PXI and PXIe
PXI and PXIe (short for PCI(e) eXtensions for Instrumentation) are two of the most important and widely used standards in modern measurement technology. PXI was developed by National Instruments in 1997, but is now a freely available and, most importantly, neutral standard.
In this blogpost, we want to explain what PXI/PXIe is and what benefits these standards offer. But to understand how PXI/PXIe works, we need to go back to the basics of computer systems.
What is a bus?
Among other things, computer scientists are well known for their ability to come up with original names. The term bus also fell victim to this name-giving. A bus is a vehicle that can transport many people at the same time. Each person can get off where he or she wants to.
It is quite similar with a bus in computer science. However, such a bus does not transport people, but data or even electricity. In this context, a bus is similar to an ordinary connector. With an ordinary connector one device can be connected to one other device. A bus, in contrast, allows one device to be connected to several others.
In computer systems, a distinction is made between two types of buses:
- System buses: The system bus transfers data within the system. The processor of a computer communicates with other parts of the system, such as the central memory, via a system bus.
- Extension buses: These buses connect external components to the system. Graphic cards or additional memory modules, for example, connect via the expansion bus.
Until a few years ago, PCI was one of the most widely used expansion busses. PCI allowed a transmission bandwidth of 533 MB/s under best conditions. However, since graphics cards and other components require an ever-increasing data rate, the PCIe (PCI express) bus is a standard nowadays. It offers a bandwidth of up to 8 GB/s per channel, which is 16 times more than standard PCI.
PXI and PXIe standards
PXI and PXIe are bus systems developed specifically for measurement applications and are based on PCI and PCIe respectively. This becomes clear if one looks at the written-out name: PCI(e) eXtensions for Instrumentation.
Although the names for PXI and PXIe sound very similar, they differ greatly in terms of hardware. For example, PXIe offers a significantly higher bandwidth and lower latency than PXI due to a serial bus layout. The two systems are also not compatible with each other unless you use so-called PXI hybrid modules. These support both standards.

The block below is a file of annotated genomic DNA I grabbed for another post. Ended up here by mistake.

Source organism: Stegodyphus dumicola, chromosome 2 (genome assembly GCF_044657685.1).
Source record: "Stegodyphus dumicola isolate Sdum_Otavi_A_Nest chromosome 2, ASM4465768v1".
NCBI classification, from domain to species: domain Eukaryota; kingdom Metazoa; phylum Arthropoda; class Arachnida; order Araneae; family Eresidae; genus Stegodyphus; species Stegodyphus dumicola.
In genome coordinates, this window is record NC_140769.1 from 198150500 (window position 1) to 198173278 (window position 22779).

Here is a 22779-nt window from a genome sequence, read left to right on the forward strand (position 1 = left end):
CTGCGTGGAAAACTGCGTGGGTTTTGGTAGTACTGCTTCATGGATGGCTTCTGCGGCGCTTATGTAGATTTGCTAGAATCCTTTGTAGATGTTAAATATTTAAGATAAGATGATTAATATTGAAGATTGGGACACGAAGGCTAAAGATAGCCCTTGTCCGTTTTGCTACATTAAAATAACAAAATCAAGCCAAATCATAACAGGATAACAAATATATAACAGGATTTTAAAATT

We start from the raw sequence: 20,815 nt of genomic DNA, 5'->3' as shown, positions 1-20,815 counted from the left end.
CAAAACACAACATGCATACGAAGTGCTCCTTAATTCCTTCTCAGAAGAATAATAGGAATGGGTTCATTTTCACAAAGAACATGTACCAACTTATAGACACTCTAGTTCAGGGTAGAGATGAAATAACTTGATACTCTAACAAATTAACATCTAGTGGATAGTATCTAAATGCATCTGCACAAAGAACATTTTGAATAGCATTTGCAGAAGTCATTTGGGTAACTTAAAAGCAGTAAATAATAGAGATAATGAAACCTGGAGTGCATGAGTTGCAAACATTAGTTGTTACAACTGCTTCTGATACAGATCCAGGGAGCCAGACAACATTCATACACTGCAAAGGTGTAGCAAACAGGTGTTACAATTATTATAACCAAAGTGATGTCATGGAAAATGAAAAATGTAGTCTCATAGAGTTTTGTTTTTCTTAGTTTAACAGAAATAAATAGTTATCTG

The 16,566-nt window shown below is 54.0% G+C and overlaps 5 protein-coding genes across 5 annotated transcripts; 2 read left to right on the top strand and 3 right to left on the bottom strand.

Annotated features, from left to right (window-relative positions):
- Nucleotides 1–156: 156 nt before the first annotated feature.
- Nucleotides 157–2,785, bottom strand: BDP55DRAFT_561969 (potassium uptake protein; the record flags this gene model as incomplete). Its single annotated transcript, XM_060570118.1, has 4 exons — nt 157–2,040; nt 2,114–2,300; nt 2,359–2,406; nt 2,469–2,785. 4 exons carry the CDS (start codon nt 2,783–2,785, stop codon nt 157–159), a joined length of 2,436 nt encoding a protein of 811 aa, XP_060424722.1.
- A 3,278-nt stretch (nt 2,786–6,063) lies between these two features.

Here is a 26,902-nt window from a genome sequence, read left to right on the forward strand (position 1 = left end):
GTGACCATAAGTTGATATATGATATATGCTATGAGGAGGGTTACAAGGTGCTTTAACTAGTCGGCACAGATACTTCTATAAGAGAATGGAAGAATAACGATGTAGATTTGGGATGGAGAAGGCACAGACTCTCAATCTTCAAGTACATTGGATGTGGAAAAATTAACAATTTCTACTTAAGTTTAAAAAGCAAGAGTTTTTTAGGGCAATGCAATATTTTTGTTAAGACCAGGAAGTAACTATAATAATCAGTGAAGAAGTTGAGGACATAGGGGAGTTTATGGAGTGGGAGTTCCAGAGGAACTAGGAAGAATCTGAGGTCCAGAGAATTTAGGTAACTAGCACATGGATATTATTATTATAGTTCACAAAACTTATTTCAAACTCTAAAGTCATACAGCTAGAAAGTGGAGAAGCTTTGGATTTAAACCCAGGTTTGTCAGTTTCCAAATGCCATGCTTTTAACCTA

The additional timing and trigger modules integrated in the PXI/PXIe bus are of great importance for measurement technology. These modules enable synchronization in the nanosecond range or event-controlled measurement recording. In addition, PXI systems usually have rattle-proof and moisture-proof connectors, which makes them particularly robust.
Advantages over other commonly used bus systems in metrology are the high bandwidth, low latency and compact design. Thus, the PXI/PXIe standard is the optimal choice especially for applications with a high channel-count and high data throughput.
In general, a PXI/PXIe system consists of three components:
- A robust and stable housing
- A system controller which regulates the data flow of the system
- External modules such as DAQ cards or power supplies
The combination of performance and robustness make the PXI/PXIe bus the optimal and most versatile bus system in measurement technology.
TRION and TRION(3) measuring cards
We at DEWETRON manufacture high-precision measurement and test systems. We focus on reliability and modularity of the systems. To meet this demand, our TRION DAQ boards use the PXI standard.
However, our TRION(3) DAQ boards go one step further and offer you the PXI express standard. Thus, you are prepared for all possible applications, no matter how data intensive.
Our power analyzers and all-in-one measuring systems also use the PXI/PXIe standard. Here, we have paid attention to backward compatibility of our products. Our DEWE3 measuring systems therefore even offer PXI hybrid connections. So, it does not matter if you want to use a PXI or PXIe module with them.
TRION and DEWE3 hardware uses PXIe hybrid
Do you want to learn more about DEWETRON? Visit us on the DEWETRON website. There you will find whitepapers, video tutorials or even more blogposts. You can also follow us on Twitter or LinkedIn, where we are regularly active.